reference  typography 
february 2014
BBC News - What do those squiggles on the pavement actually mean?
"All of the colours cited above are based entirely on convention. None of it is enshrined in law. "There is no official designation," says Robinson. "There are no official colour schemes. The various players have never been able to get everybody to agree.""
read 
february 2014
How The Guardian successfully moved its domain to theguardian.com
"Working on a project with so many stakeholders and with such wide-reaching changes could have led to a form of paralysis that stopped the project from getting off the ground. However, by making our releases live immediately and accessible internally, the development team had inverted the traditional flow of pressure. We could continually petition the stakeholders by asking, “Can we make it live now?” rather than the more traditional model of stakeholders asking the development team, “Is it ready yet?”. This was a very healthy state to be in for everyone concerned."
read  strategy 
february 2014
There Are Whales Alive Today Who Were Born Before Moby Dick Was Written
"Some of the bowhead whales in the icy waters off of Alaska today are over 200 years old"
read 
february 2014
The One Literary Reference You Must Know to Appreciate ​True Detective
If, like me, you have been seduced by True Detective's swampy charms this makes for a diverting insight.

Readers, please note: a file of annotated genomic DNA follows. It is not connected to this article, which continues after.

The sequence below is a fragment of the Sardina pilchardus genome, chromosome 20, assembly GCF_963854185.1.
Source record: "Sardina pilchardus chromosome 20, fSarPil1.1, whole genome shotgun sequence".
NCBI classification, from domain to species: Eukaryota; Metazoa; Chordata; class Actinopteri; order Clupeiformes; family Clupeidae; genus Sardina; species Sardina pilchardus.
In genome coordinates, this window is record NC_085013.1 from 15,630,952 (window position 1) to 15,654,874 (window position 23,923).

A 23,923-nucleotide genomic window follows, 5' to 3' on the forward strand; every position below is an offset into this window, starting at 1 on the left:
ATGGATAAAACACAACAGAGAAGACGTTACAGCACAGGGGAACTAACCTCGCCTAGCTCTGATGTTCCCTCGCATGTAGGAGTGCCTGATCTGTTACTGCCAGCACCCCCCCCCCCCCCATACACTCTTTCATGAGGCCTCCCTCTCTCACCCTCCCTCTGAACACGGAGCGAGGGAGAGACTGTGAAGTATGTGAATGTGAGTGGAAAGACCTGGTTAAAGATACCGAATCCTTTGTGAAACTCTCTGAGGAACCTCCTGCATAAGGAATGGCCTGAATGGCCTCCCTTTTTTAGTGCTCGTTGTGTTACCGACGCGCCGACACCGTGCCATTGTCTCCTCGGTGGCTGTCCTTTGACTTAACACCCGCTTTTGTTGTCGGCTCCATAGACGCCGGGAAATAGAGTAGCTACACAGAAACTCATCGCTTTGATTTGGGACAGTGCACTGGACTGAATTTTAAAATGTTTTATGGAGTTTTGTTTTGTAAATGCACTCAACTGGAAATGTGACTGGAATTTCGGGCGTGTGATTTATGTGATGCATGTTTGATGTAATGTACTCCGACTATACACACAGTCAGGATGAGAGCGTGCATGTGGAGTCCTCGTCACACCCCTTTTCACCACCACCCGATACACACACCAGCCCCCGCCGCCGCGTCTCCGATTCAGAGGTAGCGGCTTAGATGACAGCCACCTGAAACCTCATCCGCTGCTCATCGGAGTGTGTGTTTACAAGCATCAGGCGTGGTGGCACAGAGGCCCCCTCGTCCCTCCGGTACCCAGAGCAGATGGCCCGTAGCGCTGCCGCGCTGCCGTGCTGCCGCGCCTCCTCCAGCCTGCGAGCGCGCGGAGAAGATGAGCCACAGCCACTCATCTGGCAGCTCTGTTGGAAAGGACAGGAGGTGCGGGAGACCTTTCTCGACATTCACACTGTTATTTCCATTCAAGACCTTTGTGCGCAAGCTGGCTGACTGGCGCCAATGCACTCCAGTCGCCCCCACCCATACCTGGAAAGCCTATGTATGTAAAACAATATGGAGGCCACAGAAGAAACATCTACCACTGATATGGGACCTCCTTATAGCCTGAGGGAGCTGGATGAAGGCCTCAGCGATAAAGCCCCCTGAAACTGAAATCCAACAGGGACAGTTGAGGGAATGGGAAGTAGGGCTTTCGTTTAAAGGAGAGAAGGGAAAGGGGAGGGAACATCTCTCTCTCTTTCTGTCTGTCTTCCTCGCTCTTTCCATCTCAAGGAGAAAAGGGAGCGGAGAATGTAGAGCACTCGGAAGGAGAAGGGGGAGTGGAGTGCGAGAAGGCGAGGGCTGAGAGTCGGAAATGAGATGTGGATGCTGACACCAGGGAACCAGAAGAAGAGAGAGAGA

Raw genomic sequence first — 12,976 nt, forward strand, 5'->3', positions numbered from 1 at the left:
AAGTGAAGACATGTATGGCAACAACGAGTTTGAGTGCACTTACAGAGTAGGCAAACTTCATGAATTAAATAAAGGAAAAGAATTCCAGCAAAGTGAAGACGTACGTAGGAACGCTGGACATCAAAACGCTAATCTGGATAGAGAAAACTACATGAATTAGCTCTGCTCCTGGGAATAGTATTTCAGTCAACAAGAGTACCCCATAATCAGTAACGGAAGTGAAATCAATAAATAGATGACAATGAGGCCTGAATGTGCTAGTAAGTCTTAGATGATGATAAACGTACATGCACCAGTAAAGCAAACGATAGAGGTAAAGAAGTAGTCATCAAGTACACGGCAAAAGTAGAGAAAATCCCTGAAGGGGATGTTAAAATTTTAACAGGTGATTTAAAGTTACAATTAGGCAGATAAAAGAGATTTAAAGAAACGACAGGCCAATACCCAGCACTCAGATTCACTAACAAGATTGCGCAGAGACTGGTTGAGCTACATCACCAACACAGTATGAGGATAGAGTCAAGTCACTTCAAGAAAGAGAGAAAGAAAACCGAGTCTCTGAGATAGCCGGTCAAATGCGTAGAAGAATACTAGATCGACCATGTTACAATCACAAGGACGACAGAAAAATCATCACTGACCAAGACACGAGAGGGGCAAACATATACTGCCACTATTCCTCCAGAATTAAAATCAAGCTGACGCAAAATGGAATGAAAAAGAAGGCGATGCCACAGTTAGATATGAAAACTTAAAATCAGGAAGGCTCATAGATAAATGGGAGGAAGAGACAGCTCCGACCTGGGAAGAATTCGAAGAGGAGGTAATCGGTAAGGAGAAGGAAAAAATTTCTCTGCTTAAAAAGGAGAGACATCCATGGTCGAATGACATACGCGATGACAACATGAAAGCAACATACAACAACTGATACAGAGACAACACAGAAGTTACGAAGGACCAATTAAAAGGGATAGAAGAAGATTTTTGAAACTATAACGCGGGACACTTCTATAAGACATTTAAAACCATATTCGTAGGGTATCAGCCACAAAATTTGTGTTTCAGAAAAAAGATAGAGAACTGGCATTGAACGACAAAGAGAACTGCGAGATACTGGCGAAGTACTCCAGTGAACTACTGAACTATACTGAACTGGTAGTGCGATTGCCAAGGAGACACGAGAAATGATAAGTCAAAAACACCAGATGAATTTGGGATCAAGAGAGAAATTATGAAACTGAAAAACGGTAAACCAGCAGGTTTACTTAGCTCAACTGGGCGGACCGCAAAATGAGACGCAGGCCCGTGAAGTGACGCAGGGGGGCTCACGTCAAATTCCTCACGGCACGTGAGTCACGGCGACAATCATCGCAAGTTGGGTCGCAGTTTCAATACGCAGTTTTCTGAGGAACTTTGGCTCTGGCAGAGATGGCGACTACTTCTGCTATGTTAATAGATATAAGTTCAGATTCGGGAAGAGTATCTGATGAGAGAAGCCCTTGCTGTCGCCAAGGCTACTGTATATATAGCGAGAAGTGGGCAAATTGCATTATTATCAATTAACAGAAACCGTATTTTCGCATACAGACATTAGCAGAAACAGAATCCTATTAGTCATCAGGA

read  watch 
february 2014
Ways to avoid using the word 'very'
"Substitute ‘damn’ every time you’re inclined to write ‘very;’ your editor will delete it and the writing will be just as it should be. ~Mark Twain"
writing  read 
february 2014
How north ended up on top of the map
A scholarly investigation into the provenance of North.
read  maps 
february 2014
You're not going to read this
"Tony Haile, CEO of Chartbeat, which measures real-time traffic for sites like Upworthy, dropped a bomb: "We've found effectively no correlation between social shares and people actually reading," he wrote."
read  social 
february 2014
Making Remote Work Work
This is a good nuts and bolts nitty gritty guide to working "out of the office".
read  reference 
february 2014
When Commercial Fishermen Get Together to Recite Poetry
"The annual Fisher Poets Gathering is pretty much exactly as advertised: A group of around 70 mostly commercial fishermen from mostly the Pacific Northwest and Alaska gather in Astoria, Oregon, to read mostly poetry, mostly about commercial fishing. It draws hundreds of people—one account said 700—to hear poems, songs, and stories of this profession, the kind of talk and art that has always flooded and buoyed those who do this work, but that most people never hear."
read  writing 
february 2014
The Checklist Manifesto: How to Get Things Right
I think todo lists may be a gateway drug to the extraordinary order of the checklist. I, of course, have convinced myself that checklists are out of place in fields of creative endeavour. I, of course, am wrong.
read  Productivity 
february 2014